Planning for the Black Swan Part II

Risk Assessment
July 16, 2023

In another article we discussed how we were caught off guard from a major hurricane that was predicted to sweep across Florida in an atypical direction. Normally, hurricanes in Florida move across the state from east to west and only affect a portion of the population. In 2017, Irma was predicted to move from the south to north potentially affecting almost everyone in the state. We discussed how we learned from that experience to move early on potential disasters and risk being wrong.

Here's a case where the lesson I learned from Hurricane Irma was only partially implemented. The part that wasn’t implemented, namely portfolio insurance or hedging strategy, was my most expensive mistake to date.

In 2020, my daughter was attending school in CA and I was there with her. We were aware of the COVID-19virus and had worn masks when we flew to San Francisco at the end of January. We were closely following the news about the virus. Towards the middle of February, we saw the news was getting worse. The end of the school semester was the middle of March and my daughter wanted to finish on campus.

During the last week of February, there was more information about the exponential spread of COVID-19, and I was having trouble sleeping. I didn’t want to get locked down in our apartment in CA. On Friday, February 28, I booked a flight home to Florida the next day. I asked my daughter to pack what she needed as we were leaving the next morning. She wasn’t thrilled about missing the last 2 weeks of the quarter but understood my distress.

When we got home, the first thing we did was go to Costco to stock up on essentials. The last package of toilet paper had just been sold. We spent the next couple weeks working on the logistics of getting adequate food, additional refrigeration, arranging transportation to get my son to our house in Florida and other disaster preparations. These preparations were much different than hurricane planning. With a hurricane, you either go somewhere else where there isn’t a hurricane, or you insure you have a 5 to 7 day food supply and stick it out. Not a viable option when the virus could be everywhere.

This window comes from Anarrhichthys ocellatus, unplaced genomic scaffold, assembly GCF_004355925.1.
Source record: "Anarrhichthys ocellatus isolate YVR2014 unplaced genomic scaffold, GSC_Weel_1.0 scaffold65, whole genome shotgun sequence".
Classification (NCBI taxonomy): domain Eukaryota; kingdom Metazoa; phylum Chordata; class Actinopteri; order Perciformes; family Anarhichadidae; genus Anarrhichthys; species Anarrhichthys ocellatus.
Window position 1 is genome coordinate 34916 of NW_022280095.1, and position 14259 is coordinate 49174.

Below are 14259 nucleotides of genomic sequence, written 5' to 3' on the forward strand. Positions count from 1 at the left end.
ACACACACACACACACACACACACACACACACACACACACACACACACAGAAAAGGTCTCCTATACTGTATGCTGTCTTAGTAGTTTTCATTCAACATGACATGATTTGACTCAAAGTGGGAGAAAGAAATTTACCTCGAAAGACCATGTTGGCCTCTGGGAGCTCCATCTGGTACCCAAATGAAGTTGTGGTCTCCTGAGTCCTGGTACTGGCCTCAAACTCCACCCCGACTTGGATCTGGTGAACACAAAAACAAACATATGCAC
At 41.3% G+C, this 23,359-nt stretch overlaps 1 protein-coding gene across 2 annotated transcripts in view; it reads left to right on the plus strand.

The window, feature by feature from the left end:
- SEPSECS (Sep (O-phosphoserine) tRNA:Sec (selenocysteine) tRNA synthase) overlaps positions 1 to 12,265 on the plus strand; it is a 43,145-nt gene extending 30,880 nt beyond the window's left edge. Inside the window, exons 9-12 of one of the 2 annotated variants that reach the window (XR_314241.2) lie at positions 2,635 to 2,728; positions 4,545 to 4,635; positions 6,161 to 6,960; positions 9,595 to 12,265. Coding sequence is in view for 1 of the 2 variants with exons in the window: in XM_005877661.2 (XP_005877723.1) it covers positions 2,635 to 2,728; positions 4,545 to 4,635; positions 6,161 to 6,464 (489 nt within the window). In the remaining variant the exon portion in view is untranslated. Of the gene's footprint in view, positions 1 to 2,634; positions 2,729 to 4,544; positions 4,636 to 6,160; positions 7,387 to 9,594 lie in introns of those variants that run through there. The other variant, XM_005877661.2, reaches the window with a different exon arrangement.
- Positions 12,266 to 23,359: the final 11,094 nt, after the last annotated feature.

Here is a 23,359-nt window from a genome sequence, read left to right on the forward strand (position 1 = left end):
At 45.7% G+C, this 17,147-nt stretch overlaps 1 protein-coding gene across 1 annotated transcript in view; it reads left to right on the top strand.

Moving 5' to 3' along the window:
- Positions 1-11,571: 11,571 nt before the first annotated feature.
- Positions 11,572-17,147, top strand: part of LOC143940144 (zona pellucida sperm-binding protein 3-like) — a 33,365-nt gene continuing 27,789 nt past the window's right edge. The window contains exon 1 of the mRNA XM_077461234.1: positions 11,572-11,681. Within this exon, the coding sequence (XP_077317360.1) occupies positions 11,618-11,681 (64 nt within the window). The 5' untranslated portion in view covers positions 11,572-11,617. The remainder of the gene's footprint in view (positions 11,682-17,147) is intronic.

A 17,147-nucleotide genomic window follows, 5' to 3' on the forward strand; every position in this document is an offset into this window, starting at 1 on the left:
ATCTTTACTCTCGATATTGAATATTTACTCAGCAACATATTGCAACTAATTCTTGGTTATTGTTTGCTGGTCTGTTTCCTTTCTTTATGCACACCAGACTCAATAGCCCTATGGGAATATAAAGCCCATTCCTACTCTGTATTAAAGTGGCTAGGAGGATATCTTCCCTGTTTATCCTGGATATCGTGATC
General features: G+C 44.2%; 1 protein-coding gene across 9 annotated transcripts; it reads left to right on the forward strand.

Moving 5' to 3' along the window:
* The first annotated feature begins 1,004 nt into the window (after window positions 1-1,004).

While we were busy preparing for a potential armageddon, the S&P 500 was down 12% from March 4 to March 9. By March 16th, it was down almost 25%. As we were flying home, we discussed options to protect our equity assets. We had large gains in the portfolio, so selling everything and paying a 24% capital gains tax that would have been substantial, wasn’t an attractive option. We’re very long-term investors and liked what we owned. We considered put options on the S&P but the premiums were very high. We didn’t have a financial plan for this type of black swan event.  Starting to research low-cost hedging options while you’re concerned about having an adequate food supply is suboptimal. You need a plan in place that you can implement in a day or two. That might be all the lead time you have before everyone else is trying to get out through the same door.

There are funds, like Universa, that provide black swan (tail risk) strategies. From what I’ve read, Universa can protect your portfolio against large losses at a cost of about 3%/annually. This takes a large bite out of the average 8%, long term, annual return of the US Equity market. The goal would be to buy this type of hedge at the first sign of a potential catastrophic event and then exit if the event doesn’t occur. If you can protect your portfolio for a cost of 1% for a few months, that would be useful for us.

As very long term investors, the hedging strategy is more to create an opportunity to buy assets at fire sale prices than to insure against permanent losses. If you’re fully invested in an index fund, and the market drops 50%, there’s not much you can do to take advantage of that type of opportunity unless you’re willing to buy on margin. A well-constructed hedge should generate capital you can deploy to buy assets at temporarily depressed prices.

We try to accomplish some of this with a diversified portfolio. When the market crashed, not all stocks dropped equally. We sold some of our defensive positions that held up well and used those funds to add to our positions that dropped the most. We should have been prepared with a low-cost hedge strategy. If we had, we could have deployed it on 2/28 before we hopped on a plane. That would have generated a lot of capital to scoop up all the bargains created by the panic. We’ll make new mistakes, but I don’t expect to repeat the old ones.